Why are so many women determined to make more work for themselves? Remember last year's dreadful "ghosting" and "elving" craze? Women across this great land baked homemade treats, wrote clever little poems and delivered them, in secret, to their neighbors like some sort of psychotic chain letter with marshmallows.
Men, meanwhile, drafted players for their fantasy football teams and took a nap.
Ghosting and elving was bad, but the bento box craze showing up at school is even worse. Bento boxes are Japanese lunch boxes with little compartments for different foods. Fancy foods. Foods that bring out the Mommie wars like nothing I've ever seen.
Foods like faux sushi constructed from strawberry cream cheese, bananas and white bread that looks just like the real fancypants sushi you'd get from the nice place at the mall.
One Texas mom I read about cut up a boiled egg to look just like a daffodil; another carved a realistic bunny rabbit entirely out of white cheddar for her daughter's bento box. And you thought Texas cheerleading was competitive.
In Japan, the bento lunchbox is highly competitive because mothers believe a successful bento box represents the "uprightness of the household, a true measure of a mother's love."
Great. I finally got the hang of making pancakes shaped like Mickey and now I gotta make rice balls that look just like Hello Kitty for my kid's lunchbox. Wonder if it's OK to substitute Sour Patch Kids candy for miniature fruit kebobs? Probably not.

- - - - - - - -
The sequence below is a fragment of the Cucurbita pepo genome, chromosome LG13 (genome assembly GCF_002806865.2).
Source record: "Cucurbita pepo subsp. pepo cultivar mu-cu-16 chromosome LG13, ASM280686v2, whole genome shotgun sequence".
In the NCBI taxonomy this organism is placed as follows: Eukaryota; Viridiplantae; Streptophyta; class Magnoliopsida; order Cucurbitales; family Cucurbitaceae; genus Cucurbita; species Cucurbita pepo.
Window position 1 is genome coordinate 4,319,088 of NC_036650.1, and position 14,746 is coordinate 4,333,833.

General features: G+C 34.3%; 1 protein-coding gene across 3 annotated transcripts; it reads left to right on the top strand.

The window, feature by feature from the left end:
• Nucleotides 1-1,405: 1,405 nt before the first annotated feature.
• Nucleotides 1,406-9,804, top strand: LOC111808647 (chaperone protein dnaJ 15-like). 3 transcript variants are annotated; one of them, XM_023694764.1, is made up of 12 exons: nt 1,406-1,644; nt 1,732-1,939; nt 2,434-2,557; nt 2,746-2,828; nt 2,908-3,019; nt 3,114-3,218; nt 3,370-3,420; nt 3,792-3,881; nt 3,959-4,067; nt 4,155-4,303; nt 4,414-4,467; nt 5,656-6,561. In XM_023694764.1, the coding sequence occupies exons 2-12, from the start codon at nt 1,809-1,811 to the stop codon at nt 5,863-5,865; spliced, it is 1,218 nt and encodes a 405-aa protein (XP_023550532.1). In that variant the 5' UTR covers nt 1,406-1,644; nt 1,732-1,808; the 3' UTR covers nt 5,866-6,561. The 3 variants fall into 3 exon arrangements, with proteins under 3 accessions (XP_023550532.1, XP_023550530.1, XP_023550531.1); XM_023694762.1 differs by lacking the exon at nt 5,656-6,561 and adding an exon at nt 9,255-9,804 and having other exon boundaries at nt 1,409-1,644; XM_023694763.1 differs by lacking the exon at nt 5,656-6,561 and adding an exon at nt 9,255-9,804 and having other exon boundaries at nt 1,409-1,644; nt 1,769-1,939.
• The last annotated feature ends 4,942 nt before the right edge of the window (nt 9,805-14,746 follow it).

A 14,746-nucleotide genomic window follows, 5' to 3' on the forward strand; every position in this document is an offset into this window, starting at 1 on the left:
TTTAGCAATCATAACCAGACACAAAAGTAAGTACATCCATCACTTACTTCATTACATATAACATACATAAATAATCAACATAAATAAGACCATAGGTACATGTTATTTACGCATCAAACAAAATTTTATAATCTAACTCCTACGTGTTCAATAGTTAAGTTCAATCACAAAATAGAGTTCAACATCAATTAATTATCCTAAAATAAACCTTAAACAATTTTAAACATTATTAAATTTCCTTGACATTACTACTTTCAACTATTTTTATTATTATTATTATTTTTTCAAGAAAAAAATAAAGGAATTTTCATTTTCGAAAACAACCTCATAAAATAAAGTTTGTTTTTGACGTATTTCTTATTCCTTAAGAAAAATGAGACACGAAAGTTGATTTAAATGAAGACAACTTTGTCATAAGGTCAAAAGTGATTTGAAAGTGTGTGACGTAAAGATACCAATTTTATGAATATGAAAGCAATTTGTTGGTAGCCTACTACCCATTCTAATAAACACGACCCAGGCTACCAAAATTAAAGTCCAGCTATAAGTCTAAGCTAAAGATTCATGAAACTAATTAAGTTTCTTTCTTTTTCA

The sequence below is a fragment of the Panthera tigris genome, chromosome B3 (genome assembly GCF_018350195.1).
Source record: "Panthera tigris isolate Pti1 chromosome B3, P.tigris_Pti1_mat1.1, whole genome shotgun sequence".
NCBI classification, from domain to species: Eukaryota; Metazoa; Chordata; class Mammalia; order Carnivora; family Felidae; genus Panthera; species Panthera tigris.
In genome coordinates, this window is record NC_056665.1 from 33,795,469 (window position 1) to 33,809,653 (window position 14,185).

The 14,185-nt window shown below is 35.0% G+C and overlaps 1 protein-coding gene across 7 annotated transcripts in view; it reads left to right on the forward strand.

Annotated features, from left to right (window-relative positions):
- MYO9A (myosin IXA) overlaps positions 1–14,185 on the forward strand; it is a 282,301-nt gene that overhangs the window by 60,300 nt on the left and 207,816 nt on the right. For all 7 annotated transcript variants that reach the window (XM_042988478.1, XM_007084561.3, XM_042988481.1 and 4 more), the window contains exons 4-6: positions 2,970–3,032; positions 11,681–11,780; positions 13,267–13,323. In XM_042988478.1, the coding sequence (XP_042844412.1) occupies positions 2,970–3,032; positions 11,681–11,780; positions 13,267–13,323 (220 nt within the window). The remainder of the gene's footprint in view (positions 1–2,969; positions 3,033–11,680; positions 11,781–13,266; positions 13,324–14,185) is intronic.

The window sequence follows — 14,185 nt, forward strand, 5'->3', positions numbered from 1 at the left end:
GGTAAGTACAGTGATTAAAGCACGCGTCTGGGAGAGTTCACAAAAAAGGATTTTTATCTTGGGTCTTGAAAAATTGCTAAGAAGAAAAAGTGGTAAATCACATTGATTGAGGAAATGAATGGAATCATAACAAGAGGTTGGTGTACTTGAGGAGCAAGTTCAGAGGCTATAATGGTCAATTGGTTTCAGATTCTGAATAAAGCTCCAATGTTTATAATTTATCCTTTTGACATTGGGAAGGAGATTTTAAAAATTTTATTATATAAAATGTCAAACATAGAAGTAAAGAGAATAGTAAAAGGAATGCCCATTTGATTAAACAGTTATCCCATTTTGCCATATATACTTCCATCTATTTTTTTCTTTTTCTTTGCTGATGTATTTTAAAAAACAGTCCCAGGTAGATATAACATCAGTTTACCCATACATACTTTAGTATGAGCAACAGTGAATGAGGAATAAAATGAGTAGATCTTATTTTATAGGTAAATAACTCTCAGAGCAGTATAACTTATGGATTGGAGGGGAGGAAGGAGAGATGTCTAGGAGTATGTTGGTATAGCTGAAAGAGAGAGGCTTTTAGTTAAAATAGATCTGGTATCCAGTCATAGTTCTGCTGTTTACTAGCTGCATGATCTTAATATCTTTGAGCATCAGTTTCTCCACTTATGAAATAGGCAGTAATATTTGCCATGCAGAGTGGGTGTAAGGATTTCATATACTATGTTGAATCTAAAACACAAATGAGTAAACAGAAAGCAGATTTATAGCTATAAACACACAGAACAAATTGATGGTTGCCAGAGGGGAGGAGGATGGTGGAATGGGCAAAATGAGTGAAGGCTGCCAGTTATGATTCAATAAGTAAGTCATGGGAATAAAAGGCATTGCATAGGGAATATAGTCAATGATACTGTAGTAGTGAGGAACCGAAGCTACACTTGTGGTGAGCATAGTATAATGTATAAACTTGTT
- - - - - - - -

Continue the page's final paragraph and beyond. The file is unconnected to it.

My daughter's lunchbox is just an insulated sack from Target so it would be hard to, as one parenting Web site (www.toomuchtimeour hands.com) recommended, display macaroni and cheese shaped like a VW bug, complete with fruit roll-up windows. Guess we'll just have to stick to ham on wheat or peanut butter and banana, all with crusts intact. If the Target bag gets smelly, I put it in a paper bag. I am SO not upright.
Bento boxes aren't perfect, anyway. Those tiny compartments can't hold more than two full-size Doritos at best.
In Japan, the bento box is supposed to remind the child that his mother cherishes him and that his home is a haven. Even as he is biting into a train caboose made of whittled sea urchin, his mother is literally counting the minutes until his return home. Nah, that won't give him a complex.
Far be it from me to criticize another culture's centuries-old belief system. Just kidding! Of course that's what I'm doing, but it's for the right reasons: We got enough crap to do without fretting about our kid having Most Honorable Lunchbox.
I shouldn't worry. I live in the South and it's almost impossible to make a decent Dora the Explorer out of potted meat.